Just about every website, every slogan, and every brochure in the business world uses the same type of tired wording to entice customers:
- ACME Corp offer best-in-class solutions.
- Customers rate ACME Corp as the number one retail brand.
- ACME Corp are the brand you can trust.
Urgh. So what? All of the above mean nothing to a customer. You could say you’re the empress of the moon and nobody would care, because they’re just empty words, backed by nothing. No substance.
What you should be doing is demonstrating the above. Prove that you can do what you say.
Think about it: when hiring someone for a job, you insist they demonstrate that they can do what they say. So why, after you’ve hired them, does your business fall back on platitudes for its day-to-day interaction with customers? Isn’t that a double standard? Of course it is! So how do you address it?
Two words: excellent content.
Two examples of ‘show not tell’
It sounds daunting to write content that engages readers. Sounds like a lot of work, and it is. But with a little creative help or a nudge in the right direction, you can do it and reap the benefits to your bottom line, just like these companies.
One of the top-selling cooking magazines, packed full of recipes and tips. Flip through the pages and you’ll find it barely mentions the supermarket itself, but all ingredients are available in-store.
Result: people who read the magazine often buy products from Sainsburys instead of from their rivals.
The association between creative recipes and the company’s food products is strengthened through the high quality magazine content, without ramming home the company name on every other page.
Building on groundwork laid by other outdoor retailers, this co-operative company produce instructional how-to articles and make them available for free. From how to change a bike chain to orienteering advice, they provide free content that people search for on all things outdoors.
Result: the teeny tiny REI logo at the start of the video is linked in the viewer’s mind with the knowledge transferred from it. This builds a trust bond between the knowledge and the brand.
The free transfer of knowledge from company to potential customer is something that people remember. And, crucially, share in conversation.
Content marketing sounds expensive… and risky
If a magazine seems out of reach, you’re not alone. The good news is that content doesn’t have to be on glossy pages to form a bond, as REI demonstrated.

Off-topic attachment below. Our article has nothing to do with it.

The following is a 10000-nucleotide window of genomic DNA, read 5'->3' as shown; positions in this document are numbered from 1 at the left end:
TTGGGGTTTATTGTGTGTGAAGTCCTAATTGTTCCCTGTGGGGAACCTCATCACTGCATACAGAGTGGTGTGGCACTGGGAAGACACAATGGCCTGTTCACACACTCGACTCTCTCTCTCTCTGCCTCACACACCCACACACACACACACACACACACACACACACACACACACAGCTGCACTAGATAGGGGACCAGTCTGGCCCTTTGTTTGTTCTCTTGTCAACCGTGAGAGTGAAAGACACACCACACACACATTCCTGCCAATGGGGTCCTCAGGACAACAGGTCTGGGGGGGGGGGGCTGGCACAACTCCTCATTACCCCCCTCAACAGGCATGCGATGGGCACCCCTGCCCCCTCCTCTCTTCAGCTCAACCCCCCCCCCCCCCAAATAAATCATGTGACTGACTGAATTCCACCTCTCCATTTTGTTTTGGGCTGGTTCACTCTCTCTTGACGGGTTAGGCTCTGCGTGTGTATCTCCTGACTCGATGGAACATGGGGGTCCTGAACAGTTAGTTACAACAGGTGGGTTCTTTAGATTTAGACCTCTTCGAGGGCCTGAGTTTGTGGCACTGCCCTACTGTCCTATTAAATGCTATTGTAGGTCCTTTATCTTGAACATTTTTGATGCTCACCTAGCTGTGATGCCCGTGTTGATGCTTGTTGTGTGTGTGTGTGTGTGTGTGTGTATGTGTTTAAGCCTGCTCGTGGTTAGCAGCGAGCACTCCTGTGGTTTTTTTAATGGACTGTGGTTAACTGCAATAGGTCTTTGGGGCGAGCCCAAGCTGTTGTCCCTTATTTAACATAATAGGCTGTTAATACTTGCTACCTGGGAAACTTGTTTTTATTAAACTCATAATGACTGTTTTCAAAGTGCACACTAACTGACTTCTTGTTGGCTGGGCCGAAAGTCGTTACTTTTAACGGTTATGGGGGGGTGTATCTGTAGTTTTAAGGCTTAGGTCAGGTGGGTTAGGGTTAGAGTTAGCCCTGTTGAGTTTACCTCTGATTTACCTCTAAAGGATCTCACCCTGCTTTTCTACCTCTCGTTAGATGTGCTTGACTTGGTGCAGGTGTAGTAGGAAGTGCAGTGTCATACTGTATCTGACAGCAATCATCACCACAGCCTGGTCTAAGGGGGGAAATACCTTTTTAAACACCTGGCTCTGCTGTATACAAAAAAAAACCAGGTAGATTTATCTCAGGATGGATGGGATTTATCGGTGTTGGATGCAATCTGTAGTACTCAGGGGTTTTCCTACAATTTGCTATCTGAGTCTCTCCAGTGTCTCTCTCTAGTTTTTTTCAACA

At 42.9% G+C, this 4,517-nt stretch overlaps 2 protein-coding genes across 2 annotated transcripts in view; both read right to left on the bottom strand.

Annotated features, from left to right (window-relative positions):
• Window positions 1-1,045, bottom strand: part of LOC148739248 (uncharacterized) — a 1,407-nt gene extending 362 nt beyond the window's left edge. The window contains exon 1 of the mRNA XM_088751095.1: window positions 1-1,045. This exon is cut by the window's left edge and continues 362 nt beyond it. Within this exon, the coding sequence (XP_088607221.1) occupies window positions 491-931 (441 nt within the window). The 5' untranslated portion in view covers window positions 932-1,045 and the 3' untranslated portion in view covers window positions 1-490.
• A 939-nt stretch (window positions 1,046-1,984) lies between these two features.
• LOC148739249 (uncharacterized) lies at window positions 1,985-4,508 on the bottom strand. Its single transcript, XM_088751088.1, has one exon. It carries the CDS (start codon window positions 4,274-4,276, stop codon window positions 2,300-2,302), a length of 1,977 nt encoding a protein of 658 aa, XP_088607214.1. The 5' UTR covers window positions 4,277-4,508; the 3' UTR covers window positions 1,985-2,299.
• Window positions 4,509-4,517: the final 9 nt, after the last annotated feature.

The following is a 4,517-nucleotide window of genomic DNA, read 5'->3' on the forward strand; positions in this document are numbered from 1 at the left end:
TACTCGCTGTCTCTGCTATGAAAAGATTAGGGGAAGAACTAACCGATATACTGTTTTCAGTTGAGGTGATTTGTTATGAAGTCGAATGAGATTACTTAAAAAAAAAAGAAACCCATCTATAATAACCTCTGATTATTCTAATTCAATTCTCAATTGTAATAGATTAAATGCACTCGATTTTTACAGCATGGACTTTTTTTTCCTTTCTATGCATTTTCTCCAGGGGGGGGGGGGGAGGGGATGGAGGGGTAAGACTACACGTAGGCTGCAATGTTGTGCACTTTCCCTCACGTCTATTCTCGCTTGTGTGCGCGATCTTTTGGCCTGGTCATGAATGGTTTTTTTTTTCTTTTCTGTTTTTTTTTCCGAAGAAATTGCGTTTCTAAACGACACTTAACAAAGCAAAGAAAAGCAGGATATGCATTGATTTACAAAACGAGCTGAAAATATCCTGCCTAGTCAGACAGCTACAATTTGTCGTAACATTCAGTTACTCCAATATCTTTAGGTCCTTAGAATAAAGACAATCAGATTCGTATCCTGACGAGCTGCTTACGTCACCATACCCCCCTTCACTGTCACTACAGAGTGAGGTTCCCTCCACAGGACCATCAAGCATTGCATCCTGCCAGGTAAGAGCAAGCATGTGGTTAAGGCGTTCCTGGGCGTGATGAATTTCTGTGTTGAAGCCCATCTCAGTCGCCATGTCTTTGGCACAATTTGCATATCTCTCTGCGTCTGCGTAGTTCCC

All you need is to understand what your customers value and fill that knowledge gap with informative content. No rocket science required.
Share your knowledge and people will flock to you
The cumulative effect of empowering potential customers with engaging content is twofold:
- People love to talk and share. Recommendations are incredibly powerful and persuasive.
- When the time comes to need some product or service that you provide, people will remember you.
As a potential customer, would you turn to someone you trust as a specialist? One who has been recommended by a friend as trustworthy? Or would you risk an unknown business?
One trick is to take advantage of social and seasonal trends to answer questions your customers are asking. Are there interest spikes at certain times of year or month that you can tap into? Use them to publish interim content that demonstrates you understand your audience.
In return, content consumers will help drive traffic to your site and build awareness by sharing your information, without you asking them to do so.
But I need sales results now!
Sorry, you’re in the wrong place. Content marketing isn’t a one-shot, one-gimmick ride. You need to commit to writing informative content regularly. Preferably on a manageable schedule, or as close to it as you can muster.
Sure, one publicity stunt, one viral video, can help wonders to kickstart a campaign, but you need to be ready to back it up with solid content that demonstrates you are the leaders in your field.
That takes planning.
The problem with today’s perceived desire to measure engagement and report ROI, is that writing about your expertise cannot directly be linked to sales. People reading your content might not respond immediately, might not close that sales loop today. So can they be considered a sale? Not according to analytics.
But if you get the content right, people will seek it out and share it for you.
Express your values to create brand ambassadors
Hopefully your mind should be whirring with all manner of ways to build and mobilise an army of followers. Great! Use them.
If you’re still stuck for ideas, reach out to others. Ask around. Seek content experts who can assess your business from the outside and dig into its fabric. Find someone who can take your values and write about them regularly on your behalf.
Alternatively, ask friends or existing customers what they value in your business and use some of their analysis to drive future content.
Simply focus on what you do best and present it in easily digestible formats. Pass on your expertise in clever and inventive ways, because people who enjoy your content today will become far more than just customers; they’ll evangelise you to others.
And you cannot put a price on that.